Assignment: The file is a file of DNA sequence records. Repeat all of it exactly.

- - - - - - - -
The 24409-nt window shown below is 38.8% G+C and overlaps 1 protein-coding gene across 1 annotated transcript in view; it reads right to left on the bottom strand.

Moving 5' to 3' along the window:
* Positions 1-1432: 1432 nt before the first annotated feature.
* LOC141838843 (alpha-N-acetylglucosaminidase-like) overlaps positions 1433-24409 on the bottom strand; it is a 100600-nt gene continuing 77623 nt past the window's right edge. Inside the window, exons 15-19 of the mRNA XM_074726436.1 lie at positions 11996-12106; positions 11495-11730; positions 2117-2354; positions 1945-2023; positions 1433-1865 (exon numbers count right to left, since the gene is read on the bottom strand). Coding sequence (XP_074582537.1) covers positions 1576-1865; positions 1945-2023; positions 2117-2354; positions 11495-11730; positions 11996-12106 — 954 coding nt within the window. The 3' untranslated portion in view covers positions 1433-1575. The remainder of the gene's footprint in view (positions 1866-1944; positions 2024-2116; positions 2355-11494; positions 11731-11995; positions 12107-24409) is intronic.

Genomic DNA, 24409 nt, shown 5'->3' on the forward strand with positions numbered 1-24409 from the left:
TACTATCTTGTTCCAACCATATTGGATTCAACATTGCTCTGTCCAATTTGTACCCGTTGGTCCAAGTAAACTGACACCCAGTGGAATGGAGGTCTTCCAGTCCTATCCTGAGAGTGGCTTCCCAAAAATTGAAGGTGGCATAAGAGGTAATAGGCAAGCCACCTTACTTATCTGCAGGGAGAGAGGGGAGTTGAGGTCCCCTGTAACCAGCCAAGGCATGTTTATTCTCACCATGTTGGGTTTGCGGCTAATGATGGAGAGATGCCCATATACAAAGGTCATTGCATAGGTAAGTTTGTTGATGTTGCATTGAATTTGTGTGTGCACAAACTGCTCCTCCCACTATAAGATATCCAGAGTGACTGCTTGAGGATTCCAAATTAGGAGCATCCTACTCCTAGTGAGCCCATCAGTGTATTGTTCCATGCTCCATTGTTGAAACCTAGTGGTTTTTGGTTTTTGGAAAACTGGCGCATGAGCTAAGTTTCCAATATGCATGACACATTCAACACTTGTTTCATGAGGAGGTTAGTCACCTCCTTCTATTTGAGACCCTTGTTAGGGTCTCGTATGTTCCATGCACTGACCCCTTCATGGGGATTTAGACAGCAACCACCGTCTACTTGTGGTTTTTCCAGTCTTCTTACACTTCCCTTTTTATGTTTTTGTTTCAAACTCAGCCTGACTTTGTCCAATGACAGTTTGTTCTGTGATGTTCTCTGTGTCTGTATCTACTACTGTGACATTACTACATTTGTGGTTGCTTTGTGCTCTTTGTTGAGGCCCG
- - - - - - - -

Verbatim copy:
The 24409-nt window shown below is 38.8% G+C and overlaps 1 protein-coding gene across 1 annotated transcript in view; it reads right to left on the bottom strand.

Moving 5' to 3' along the window:
* Positions 1-1432: 1432 nt before the first annotated feature.
* LOC141838843 (alpha-N-acetylglucosaminidase-like) overlaps positions 1433-24409 on the bottom strand; it is a 100600-nt gene continuing 77623 nt past the window's right edge. Inside the window, exons 15-19 of the mRNA XM_074726436.1 lie at positions 11996-12106; positions 11495-11730; positions 2117-2354; positions 1945-2023; positions 1433-1865 (exon numbers count right to left, since the gene is read on the bottom strand). Coding sequence (XP_074582537.1) covers positions 1576-1865; positions 1945-2023; positions 2117-2354; positions 11495-11730; positions 11996-12106 — 954 coding nt within the window. The 3' untranslated portion in view covers positions 1433-1575. The remainder of the gene's footprint in view (positions 1866-1944; positions 2024-2116; positions 2355-11494; positions 11731-11995; positions 12107-24409) is intronic.

Genomic DNA, 24409 nt, shown 5'->3' on the forward strand with positions numbered 1-24409 from the left:
TACTATCTTGTTCCAACCATATTGGATTCAACATTGCTCTGTCCAATTTGTACCCGTTGGTCCAAGTAAACTGACACCCAGTGGAATGGAGGTCTTCCAGTCCTATCCTGAGAGTGGCTTCCCAAAAATTGAAGGTGGCATAAGAGGTAATAGGCAAGCCACCTTACTTATCTGCAGGGAGAGAGGGGAGTTGAGGTCCCCTGTAACCAGCCAAGGCATGTTTATTCTCACCATGTTGGGTTTGCGGCTAATGATGGAGAGATGCCCATATACAAAGGTCATTGCATAGGTAAGTTTGTTGATGTTGCATTGAATTTGTGTGTGCACAAACTGCTCCTCCCACTATAAGATATCCAGAGTGACTGCTTGAGGATTCCAAATTAGGAGCATCCTACTCCTAGTGAGCCCATCAGTGTATTGTTCCATGCTCCATTGTTGAAACCTAGTGGTTTTTGGTTTTTGGAAAACTGGCGCATGAGCTAAGTTTCCAATATGCATGACACATTCAACACTTGTTTCATGAGGAGGTTAGTCACCTCCTTCTATTTGAGACCCTTGTTAGGGTCTCGTATGTTCCATGCACTGACCCCTTCATGGGGATTTAGACAGCAACCACCGTCTACTTGTGGTTTTTCCAGTCTTCTTACACTTCCCTTTTTATGTTTTTGTTTCAAACTCAGCCTGACTTTGTCCAATGACAGTTTGTTCTGTGATGTTCTCTGTGTCTGTATCTACTACTGTGACATTACTACATTTGTGGTTGCTTTGTGCTCTTTGTTGAGGCCCG